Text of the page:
We are assured by the Minister that if there is a strong community view that neither model (for Copland/Charnwood/Melba) is wanted, it will not proceed. Who is counting the numbers?

Anja Livingston
26 June 2006

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Broken Promises, or Not?

Saturday June 24, 2006

The Minister for Education, Mr. Andrew Barr, has been telling regional consultation meetings that the Government did not promise that it would not close schools during its term of office.

Let the record speak for itself.

Before the 2004 ACT election, a spokesman for the then Minister for Education categorically ruled out closing any schools during the next term of government. He said:

“The Government will not be closing schools”.
Canberra Times, 12 August 2004, p.2

Last year, the same spokesman said that the Government has no plans to close more schools in Canberra beyond Ginninderra District High School. The actual statement was remarkable in its disingenuousness and the careful let out:

“There is no active consideration [of school closures] at the moment, it is not on the Government’s agenda.”
Canberra Times, 26 July 2005, p.1

The following day the Minister for Education was reported as ruling out further school closures, with a spokeswoman for the Minister stating:

“There are no other plans on the agenda.”
Canberra Times, 27 July 2005, p.1

A letter in the Canberra Times last year made the following observation on these statements:

“On this track record of Government integrity, we can expect that plans will be underway soon, if they’re not already in place, to close schools in Woden, Weston Creek and North Tuggeranong”.
4 August 2005

What an incredibly prescient comment in the light of what was announced in the 2006-07 ACT Budget!!

The ACT Government does not have an electoral mandate to close 20 – 25 per cent of Canberra schools. Its election platform did not canvass such a sweeping change to the government school system. Indeed, its public statements were designed to give some assurance that school closures were not on its agenda. At best, these statements were disingenuous and misleading.

The Government’s record of broken promises does not stop with school closures. The key education commitment in the ALP Election Platform for the last election was an additional $12 million to increase staff in government high schools to improve student support and education outcomes. It promised an average increase of 2 full-time professional staff in each high school.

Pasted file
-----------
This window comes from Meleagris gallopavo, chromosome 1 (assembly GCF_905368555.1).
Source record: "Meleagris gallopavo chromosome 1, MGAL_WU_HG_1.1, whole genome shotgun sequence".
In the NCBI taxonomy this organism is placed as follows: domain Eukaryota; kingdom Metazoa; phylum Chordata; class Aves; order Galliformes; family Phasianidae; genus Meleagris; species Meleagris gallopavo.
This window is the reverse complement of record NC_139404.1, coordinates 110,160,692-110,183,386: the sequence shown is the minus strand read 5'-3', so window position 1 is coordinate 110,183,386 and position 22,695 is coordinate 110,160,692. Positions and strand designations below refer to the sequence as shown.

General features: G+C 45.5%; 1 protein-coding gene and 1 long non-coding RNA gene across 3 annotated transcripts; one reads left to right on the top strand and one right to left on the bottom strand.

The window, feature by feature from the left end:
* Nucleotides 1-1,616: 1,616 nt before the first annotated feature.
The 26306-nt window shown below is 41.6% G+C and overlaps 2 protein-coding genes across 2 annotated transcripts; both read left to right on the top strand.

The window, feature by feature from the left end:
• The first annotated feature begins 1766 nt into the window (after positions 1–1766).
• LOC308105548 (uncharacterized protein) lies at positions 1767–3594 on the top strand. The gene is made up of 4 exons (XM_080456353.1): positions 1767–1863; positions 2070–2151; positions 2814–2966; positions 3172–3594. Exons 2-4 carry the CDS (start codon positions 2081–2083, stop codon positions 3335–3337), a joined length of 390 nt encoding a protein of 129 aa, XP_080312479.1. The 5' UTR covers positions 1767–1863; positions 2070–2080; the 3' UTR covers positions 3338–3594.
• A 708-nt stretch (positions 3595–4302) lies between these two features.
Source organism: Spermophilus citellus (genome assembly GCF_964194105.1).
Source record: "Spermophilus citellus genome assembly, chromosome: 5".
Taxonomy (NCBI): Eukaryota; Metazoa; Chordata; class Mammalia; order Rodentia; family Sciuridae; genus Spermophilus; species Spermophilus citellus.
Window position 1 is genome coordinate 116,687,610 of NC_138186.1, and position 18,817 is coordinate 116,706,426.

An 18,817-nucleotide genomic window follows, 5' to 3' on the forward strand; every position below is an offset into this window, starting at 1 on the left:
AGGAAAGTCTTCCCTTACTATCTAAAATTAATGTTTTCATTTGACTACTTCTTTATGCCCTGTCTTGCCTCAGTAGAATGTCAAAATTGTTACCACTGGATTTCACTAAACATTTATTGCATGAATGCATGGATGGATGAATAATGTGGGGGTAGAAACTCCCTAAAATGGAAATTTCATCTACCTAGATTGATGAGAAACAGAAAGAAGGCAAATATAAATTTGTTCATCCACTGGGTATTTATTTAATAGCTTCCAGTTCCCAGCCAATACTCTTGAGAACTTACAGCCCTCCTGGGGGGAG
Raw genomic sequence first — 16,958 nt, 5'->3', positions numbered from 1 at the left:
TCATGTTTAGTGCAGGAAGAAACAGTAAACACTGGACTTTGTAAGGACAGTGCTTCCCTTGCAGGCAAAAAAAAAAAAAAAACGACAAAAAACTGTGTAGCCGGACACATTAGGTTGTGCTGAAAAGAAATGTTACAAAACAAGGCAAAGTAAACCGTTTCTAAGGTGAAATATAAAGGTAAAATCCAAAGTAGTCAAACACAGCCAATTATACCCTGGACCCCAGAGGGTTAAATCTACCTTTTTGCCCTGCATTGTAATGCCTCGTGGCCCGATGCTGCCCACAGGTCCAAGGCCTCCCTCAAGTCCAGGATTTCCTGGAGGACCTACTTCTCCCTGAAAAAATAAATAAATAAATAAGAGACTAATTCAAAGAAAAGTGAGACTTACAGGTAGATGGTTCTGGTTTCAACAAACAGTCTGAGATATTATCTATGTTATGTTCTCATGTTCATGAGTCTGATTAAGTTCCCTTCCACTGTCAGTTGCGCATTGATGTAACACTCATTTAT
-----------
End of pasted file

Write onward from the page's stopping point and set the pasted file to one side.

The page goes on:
The Government has a clear mandate to increase teacher numbers, but its promise has not been delivered and now has been clearly abandoned with the Budget cuts of around 120 teachers from government high schools and colleges.

Trevor Cobbold
24 June 2006

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Govt. Figures Challenged by Public Finance Expert

Friday June 23, 2006

The ACT Government’s savings estimates from school closures have been challenged by a leading expert in public finance. Ian McAuley, Adjunct Lecturer in Public Sector Finance at the University of Canberra, says that the figures presented by the Government are unduly narrow and ignore costs that will be borne by the community.

Indeed, the Minister for Education has been quite explicit about ignoring community costs. He told the Gungahlin regional consultation meeting on 19 June that what happened to the Hall shops if Hall PS closed isn’t of concern to the Government. The Minister is ignoring the requirements of the Education Act that the Minister have regard to the social impact on families and the general school community of closing a school.

Ian McAuley’s comments follow:

There are three things missing from the school closure debate.

First, the figures provided by the government seem to take a narrow fiscal focus. They do not take into account the travel costs imposed on parents and children, or the damage done to communities. In other words these are considered to be what economists call “externalities”, not taken into account because they are “external” to the decision-maker.